Second, I hiked the AT in 2015 and most of it with a buddy I made who hiked with his dog (who was 9 at the time, and did the entire thing and loved it! Except of course GSMNP and Big K). You seem like you have put a ton of thought into his well-being, so just know that there will be people on and off will be judge-y and try to tell you what’s best for your own dog or assume because you’re making him walk all those miles it’s somehow unhealthy for a dog (as if a sedentary depressing couch life is better). Don’t listen to those people and try not to take it to heart. You got this! Enjoy the hike, it’s an amazing journey. Also, plenty of people will be super pumped to see a trail dog. I can say from experience they’re excellent for morale during the hard days πŸ™‚

    One tip for ya if you haven’t already heard of it — my buddy put Musher’s Secret wax on his dog’s paws every night when they got to camp to help them from cracking, etc. He swears by it and his dog never had any pad problems, even in PA/the Whites where it’s super rocky.

    Enjoy the rest of your planning and all the anticipation that goes with it! πŸ™‚

    –Megan (Whoopie Cat)

    Reply
  • Ant : Oct 11th

    Im hiking the AT starting Feb early March. Im coming from Australia so cant bring a dog. I think its fantastic and about the best hiking partner you could ask for. If you were hiking with a partner you would have to alter your hike (we all hike at different levels) for them so i see absolutely no difference. I know there are sections that you cant take him but there are services that will pick up and board then shuttle to the next section. Im sure you have heard about Mayor and Cat Dog that did the AT. He even wrote a book about it. Wishing you luck and hoping to see you both on trail.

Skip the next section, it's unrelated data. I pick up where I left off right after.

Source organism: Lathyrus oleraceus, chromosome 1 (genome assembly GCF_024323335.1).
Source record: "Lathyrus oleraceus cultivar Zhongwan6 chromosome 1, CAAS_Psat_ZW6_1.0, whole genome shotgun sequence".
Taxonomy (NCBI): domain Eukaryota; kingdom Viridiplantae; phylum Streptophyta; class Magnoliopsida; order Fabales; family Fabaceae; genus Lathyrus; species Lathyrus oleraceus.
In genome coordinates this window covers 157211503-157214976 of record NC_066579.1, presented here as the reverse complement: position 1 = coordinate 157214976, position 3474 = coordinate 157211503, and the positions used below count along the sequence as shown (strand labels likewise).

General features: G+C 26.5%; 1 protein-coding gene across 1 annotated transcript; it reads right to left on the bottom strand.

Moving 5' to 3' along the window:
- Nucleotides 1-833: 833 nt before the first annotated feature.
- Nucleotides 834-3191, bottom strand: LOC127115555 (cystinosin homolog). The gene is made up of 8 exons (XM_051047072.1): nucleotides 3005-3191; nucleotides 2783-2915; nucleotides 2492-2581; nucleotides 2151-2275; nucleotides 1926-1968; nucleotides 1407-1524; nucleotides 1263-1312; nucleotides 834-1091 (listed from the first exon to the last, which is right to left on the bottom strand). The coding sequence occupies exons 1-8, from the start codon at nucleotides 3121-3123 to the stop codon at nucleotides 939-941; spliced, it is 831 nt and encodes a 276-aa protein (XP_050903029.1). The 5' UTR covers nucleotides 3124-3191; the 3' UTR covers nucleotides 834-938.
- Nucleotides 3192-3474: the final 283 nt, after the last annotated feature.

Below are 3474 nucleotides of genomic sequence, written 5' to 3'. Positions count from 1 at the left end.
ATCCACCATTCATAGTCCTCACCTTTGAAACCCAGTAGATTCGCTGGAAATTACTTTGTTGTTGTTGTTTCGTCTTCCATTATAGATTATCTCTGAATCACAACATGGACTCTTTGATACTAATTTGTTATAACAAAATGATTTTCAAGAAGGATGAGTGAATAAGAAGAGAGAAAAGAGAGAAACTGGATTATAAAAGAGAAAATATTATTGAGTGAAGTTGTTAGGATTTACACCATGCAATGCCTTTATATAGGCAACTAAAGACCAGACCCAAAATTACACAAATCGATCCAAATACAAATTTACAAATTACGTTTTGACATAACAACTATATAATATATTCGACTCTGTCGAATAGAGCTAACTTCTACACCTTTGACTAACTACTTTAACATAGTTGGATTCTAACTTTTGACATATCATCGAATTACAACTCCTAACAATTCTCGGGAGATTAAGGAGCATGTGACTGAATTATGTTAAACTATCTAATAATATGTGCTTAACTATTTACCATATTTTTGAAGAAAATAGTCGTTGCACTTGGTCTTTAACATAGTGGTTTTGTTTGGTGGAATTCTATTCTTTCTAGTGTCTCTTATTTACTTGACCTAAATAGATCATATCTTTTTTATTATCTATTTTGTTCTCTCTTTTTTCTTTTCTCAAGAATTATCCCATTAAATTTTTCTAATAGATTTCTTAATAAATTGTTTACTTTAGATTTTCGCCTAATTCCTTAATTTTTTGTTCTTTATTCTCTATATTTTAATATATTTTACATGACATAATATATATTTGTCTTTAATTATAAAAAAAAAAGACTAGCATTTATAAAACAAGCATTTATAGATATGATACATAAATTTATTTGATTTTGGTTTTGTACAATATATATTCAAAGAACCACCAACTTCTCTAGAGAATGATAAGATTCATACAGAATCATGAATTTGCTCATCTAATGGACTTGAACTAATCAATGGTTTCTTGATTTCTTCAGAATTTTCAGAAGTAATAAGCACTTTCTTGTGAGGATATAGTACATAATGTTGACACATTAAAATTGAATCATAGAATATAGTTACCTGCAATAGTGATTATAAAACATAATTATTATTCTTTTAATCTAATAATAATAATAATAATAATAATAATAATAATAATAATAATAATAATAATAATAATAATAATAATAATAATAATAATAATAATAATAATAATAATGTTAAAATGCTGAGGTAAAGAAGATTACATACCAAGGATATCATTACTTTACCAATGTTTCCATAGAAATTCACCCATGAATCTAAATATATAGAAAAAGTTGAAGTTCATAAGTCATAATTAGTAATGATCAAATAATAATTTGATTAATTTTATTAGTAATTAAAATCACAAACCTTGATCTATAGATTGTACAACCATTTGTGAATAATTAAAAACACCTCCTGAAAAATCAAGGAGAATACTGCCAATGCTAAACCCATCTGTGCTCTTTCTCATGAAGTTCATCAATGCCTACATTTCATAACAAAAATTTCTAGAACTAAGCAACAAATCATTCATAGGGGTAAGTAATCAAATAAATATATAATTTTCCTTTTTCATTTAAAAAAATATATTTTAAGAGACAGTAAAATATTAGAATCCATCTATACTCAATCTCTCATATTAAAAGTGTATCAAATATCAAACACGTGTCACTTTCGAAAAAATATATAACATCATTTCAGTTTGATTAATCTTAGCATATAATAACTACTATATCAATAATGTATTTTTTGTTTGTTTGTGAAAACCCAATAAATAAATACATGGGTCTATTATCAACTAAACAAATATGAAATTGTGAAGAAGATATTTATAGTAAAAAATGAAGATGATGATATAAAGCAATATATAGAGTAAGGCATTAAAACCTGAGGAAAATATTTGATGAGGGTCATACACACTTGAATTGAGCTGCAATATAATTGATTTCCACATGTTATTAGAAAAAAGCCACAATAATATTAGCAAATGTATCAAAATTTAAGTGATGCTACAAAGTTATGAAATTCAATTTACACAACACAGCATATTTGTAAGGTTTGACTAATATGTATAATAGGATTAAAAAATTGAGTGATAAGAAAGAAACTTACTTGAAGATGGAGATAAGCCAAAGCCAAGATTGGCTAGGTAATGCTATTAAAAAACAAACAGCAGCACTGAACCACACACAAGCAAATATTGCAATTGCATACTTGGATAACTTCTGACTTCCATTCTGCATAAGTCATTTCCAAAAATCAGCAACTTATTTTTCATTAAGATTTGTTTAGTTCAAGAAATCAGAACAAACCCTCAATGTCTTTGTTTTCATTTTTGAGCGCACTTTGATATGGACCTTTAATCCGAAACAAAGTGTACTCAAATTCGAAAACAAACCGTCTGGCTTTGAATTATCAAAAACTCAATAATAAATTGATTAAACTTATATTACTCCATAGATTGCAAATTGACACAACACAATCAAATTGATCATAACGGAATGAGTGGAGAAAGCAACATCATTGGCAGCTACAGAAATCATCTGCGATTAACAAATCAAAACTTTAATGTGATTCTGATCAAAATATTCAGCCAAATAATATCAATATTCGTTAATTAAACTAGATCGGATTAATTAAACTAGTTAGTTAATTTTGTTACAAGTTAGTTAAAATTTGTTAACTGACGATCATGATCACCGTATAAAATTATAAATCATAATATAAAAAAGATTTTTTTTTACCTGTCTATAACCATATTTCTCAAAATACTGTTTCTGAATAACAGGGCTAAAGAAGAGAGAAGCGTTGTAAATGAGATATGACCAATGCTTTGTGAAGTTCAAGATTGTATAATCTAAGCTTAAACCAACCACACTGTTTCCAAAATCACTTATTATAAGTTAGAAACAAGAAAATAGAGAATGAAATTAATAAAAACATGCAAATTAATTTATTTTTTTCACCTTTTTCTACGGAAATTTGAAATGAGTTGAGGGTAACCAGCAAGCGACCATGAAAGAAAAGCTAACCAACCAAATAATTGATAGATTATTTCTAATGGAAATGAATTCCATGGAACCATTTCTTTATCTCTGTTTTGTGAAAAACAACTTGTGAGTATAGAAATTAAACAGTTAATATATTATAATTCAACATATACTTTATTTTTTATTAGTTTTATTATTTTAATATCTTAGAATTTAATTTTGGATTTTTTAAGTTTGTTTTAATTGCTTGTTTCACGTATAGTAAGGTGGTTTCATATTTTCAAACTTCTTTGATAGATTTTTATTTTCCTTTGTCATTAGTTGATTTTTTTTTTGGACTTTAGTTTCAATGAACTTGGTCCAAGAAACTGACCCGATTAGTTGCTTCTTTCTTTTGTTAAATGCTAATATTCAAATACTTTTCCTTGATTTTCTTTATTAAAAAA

Reply
  • Elaine O : Oct 12th

    My main fear of hiking with my dogs is . . . ticks. One undetected attached tick can mean potentially serious lifelong issues from tick borne disease.
    I am hoping to thru hike in 2018. I have support on my hike so can take days on and off with my 2 year old aussie. I think I’m going to use some kind of external preventative like a tick collar rather than internal.
    I did a couple of 3-5 day backpack trips this summer in WY/MT. Ziba is a very “fit” agility competitor so hiking 10 miles per day with lots of elevation gain was not a problem. But she did scrape one of her pads on the rocky terrain. IF I’d had some New Skin – or maybe even super glue (which would have stung) – I think I could have sealed that scrape. And I will definitely take super glue in case there’s an actual cut. Musher’s secret might be a solution. I ended up making her a boot out of vet wrap and k-tape. I had a real boot for her but she didn’t like it and I wanted her to be able to move as naturally as possible.
    The other thing that is a problem for ME – is the extra weight that I will carry. I would worry too much about her pack getting caught on something and don’t want her to have to carry extra weight. I started off one hike with her wearing a pack and ended up carrying both her pack and her food after 3 miles. So depending on the number of days – I’ll have 2 to 4 extra pounds of dog stuff.
    One more thing – even after just a 5 day hike – I could tell that her skin and coat were getting dried out. I found some coconut oil individual packets at a Trader Joe’s and I will be adding one to her food each day on the trail. Lots of other benefits of coconut oil so can’t hurt. Anyway – good luck on your hike. Maybe I’ll see you along the way.

    Reply